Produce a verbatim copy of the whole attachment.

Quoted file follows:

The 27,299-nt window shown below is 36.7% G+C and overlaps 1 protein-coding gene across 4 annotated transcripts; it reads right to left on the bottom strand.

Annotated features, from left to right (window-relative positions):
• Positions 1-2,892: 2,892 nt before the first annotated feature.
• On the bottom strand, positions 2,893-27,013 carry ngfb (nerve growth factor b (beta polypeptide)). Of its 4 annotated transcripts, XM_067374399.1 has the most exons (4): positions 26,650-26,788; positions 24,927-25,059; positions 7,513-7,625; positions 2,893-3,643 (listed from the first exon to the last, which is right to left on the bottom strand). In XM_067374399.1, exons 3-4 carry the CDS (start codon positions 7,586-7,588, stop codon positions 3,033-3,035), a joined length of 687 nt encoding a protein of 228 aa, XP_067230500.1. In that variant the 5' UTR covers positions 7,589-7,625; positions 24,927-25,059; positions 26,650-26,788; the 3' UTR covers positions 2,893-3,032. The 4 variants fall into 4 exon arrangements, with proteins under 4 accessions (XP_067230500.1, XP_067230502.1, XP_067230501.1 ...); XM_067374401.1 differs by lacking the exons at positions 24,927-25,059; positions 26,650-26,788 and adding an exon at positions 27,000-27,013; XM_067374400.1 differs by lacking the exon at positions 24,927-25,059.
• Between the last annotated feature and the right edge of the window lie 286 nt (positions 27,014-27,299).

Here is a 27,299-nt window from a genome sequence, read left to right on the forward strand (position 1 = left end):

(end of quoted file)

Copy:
The 27,299-nt window shown below is 36.7% G+C and overlaps 1 protein-coding gene across 4 annotated transcripts; it reads right to left on the bottom strand.

Annotated features, from left to right (window-relative positions):
• Positions 1-2,892: 2,892 nt before the first annotated feature.
• On the bottom strand, positions 2,893-27,013 carry ngfb (nerve growth factor b (beta polypeptide)). Of its 4 annotated transcripts, XM_067374399.1 has the most exons (4): positions 26,650-26,788; positions 24,927-25,059; positions 7,513-7,625; positions 2,893-3,643 (listed from the first exon to the last, which is right to left on the bottom strand). In XM_067374399.1, exons 3-4 carry the CDS (start codon positions 7,586-7,588, stop codon positions 3,033-3,035), a joined length of 687 nt encoding a protein of 228 aa, XP_067230500.1. In that variant the 5' UTR covers positions 7,589-7,625; positions 24,927-25,059; positions 26,650-26,788; the 3' UTR covers positions 2,893-3,032. The 4 variants fall into 4 exon arrangements, with proteins under 4 accessions (XP_067230500.1, XP_067230502.1, XP_067230501.1 ...); XM_067374401.1 differs by lacking the exons at positions 24,927-25,059; positions 26,650-26,788 and adding an exon at positions 27,000-27,013; XM_067374400.1 differs by lacking the exon at positions 24,927-25,059.
• Between the last annotated feature and the right edge of the window lie 286 nt (positions 27,014-27,299).

Here is a 27,299-nt window from a genome sequence, read left to right on the forward strand (position 1 = left end):